India queries Nepal new 'artificial' map
India on Wednesday night questioned Nepal's release of a new map hours earlier showing three disputed areas as part of its territory, saying "such artificial enlargement of territorial claims will not be accepted by India".
In the new map, Nepal shows Kalapani, Lipu Lekh and Limpiyadhura as its territories.
"This unilateral act is not based on historical facts and evidence. It is contrary to the bilateral understanding to resolve the outstanding boundary issues through diplomatic dialogue," external affairs ministry spokesperson Anurag Srivastava said.
New Delhi said Kathmandu was well aware of India's "consistent position" on the subject and urged the Nepal government to refrain from such "unjustified cartographic assertion and respect India's sovereignty and territorial integrity".
As for creating a "positive atmosphere" for diplomatic dialogue towards resolving the matter, India put the onus on the Nepalese leadership which has been repeatedly seeking a meeting of the foreign-secretary-level boundary mechanism.
While the territorial dispute is an old one, it did not receive much play in bilateral relations till last November when India came out with a new official map to factor in the reorganisation of Jammu and Kashmir. It included Kalapani, and Nepal objected strongly.
The issue got further ignited a fortnight ago when New Delhi inaugurated a road to Kailash Mansarovar via Lipu Lekh, identifying it as "China border".
Between November and now, Nepal had proposed two dates for a meeting of the boundary mechanism but got no response from India.
After the Lipu Lekh controversy, Nepal again called for a meeting but India said it would have to wait till both countries had dealt with the Covid-19 crisis.
Things may have died down but for a suggestion by the Indian army chief, General Manoj M. Naravane, on Friday that Nepal may be protesting over Lipu Lekh at someone else's behest. It triggered considerable anger within Nepal.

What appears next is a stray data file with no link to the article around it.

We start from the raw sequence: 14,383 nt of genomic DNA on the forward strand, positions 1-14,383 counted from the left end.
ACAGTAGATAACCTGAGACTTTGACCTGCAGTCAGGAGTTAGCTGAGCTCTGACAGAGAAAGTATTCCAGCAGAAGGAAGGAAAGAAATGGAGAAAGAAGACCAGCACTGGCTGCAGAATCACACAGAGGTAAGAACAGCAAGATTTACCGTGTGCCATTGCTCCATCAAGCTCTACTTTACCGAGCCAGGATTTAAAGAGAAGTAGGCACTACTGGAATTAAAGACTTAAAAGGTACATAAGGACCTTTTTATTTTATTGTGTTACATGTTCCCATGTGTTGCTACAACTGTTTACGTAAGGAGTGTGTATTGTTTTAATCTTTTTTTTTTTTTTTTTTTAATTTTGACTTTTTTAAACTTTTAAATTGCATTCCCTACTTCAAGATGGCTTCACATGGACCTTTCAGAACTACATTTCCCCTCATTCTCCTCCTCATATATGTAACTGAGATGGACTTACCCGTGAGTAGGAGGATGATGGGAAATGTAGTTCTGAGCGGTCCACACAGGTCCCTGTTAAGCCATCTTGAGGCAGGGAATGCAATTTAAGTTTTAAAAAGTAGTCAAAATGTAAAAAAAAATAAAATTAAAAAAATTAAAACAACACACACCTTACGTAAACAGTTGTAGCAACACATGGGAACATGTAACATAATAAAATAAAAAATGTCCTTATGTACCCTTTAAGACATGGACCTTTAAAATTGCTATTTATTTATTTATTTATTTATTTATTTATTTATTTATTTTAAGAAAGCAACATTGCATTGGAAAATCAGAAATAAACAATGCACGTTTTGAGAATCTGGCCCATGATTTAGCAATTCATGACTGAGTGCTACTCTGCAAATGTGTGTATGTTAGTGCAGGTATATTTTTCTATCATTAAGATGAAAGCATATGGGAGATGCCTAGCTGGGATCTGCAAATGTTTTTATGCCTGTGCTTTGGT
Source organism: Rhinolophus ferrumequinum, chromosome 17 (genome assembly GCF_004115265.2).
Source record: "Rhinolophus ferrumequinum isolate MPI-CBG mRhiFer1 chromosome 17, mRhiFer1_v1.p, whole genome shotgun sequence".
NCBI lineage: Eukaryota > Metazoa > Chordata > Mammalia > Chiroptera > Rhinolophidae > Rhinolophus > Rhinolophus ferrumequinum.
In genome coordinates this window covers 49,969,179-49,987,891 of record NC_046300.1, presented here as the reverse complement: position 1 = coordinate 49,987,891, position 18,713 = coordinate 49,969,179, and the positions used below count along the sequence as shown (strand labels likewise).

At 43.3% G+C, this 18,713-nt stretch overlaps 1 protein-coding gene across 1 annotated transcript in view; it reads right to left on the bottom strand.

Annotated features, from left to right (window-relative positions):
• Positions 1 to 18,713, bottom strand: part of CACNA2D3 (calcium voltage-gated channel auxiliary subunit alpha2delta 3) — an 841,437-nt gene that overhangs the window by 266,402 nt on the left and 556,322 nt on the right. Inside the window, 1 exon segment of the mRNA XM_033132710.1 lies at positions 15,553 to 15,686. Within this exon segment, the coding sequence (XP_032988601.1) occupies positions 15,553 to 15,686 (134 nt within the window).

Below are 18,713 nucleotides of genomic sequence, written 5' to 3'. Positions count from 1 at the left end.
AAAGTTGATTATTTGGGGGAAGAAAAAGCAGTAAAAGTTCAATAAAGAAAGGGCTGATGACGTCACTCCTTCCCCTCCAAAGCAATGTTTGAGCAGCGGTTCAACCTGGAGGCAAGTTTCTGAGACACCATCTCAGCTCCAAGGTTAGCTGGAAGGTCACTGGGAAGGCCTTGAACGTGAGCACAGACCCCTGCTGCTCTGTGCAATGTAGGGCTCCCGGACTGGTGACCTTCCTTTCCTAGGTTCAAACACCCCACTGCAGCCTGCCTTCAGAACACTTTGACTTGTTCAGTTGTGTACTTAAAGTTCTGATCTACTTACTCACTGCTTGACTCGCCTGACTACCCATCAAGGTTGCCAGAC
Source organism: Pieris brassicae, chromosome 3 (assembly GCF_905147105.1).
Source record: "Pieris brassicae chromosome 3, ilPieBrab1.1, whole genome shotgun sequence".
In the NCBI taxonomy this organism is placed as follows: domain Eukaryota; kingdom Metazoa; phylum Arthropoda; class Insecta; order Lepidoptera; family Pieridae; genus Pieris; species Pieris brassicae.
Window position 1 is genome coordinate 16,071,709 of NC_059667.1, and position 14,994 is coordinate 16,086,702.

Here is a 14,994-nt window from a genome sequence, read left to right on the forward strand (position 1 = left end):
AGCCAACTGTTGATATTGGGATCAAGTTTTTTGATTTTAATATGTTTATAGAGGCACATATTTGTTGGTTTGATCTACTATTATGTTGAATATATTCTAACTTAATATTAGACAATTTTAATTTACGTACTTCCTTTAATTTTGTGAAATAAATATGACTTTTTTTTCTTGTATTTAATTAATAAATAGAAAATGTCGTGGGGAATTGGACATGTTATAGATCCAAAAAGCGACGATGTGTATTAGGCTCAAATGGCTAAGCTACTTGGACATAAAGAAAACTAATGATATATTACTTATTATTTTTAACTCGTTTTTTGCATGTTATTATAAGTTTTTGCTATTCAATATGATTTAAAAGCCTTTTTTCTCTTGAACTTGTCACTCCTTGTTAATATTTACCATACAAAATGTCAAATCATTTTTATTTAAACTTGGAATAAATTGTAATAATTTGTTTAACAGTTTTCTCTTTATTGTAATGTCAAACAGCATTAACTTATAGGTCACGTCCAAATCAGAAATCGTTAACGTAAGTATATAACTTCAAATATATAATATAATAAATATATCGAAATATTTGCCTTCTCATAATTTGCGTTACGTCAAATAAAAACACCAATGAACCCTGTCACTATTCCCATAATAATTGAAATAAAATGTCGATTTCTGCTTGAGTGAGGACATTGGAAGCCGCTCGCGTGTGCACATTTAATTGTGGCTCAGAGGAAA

On the same day, the government in Kathmandu announced through the country's President that a new Nepal map with the territories disputed by India would be issued.
The cabinet cleared the map on Monday and it was released on Wednesday, a day after Nepal Prime Minister K.P. Sharma Oli had told his country's parliament that Kathmandu would get its land back through diplomatic talks.
The new map has been drawn along the lines of the 1816 Sugauli Treaty, signed between the then East India Company and the King of Nepal following the Anglo-Nepalese War of 1814-16.
Reacting to the verbal duel between India and Nepal, Chinese spokesperson Zhao Lijian had earlier said: "The issue of Kalapani is between Nepal and India. We hope the two countries will resolve their differences properly through friendly consultations and refrain from taking any unilateral action that may complicate the situation."
Oli, speaking in the Nepal parliament on Tuesday, sought to do a Donald Trump by linking the severity of the Covid-19 spread in Nepal to India. He alleged that the strain being brought from India by people slipping in through the porous border was more lethal than the one from China or Italy.
"The coronavirus coming from India are more lethal than those coming from China and Italy," a PTI report quoted Oli as saying. "Those who are coming from India through illegal channels are spreading the virus in the country, and local representatives and party leaders are responsible for bringing in people from India without proper testing."
India's external affairs ministry desisted from commenting on Oli's remark.
Sources here, however, said Oli was not calling it an "India virus" -- as made out by some media outlets here -- but "appears to have said this in the context that the infection that came from India is widespread".
On Tuesday in parliament, Oli had also wondered whether India subscribed to the declaration on its national emblem: "Satyamev Jayate (truth alone prevails)."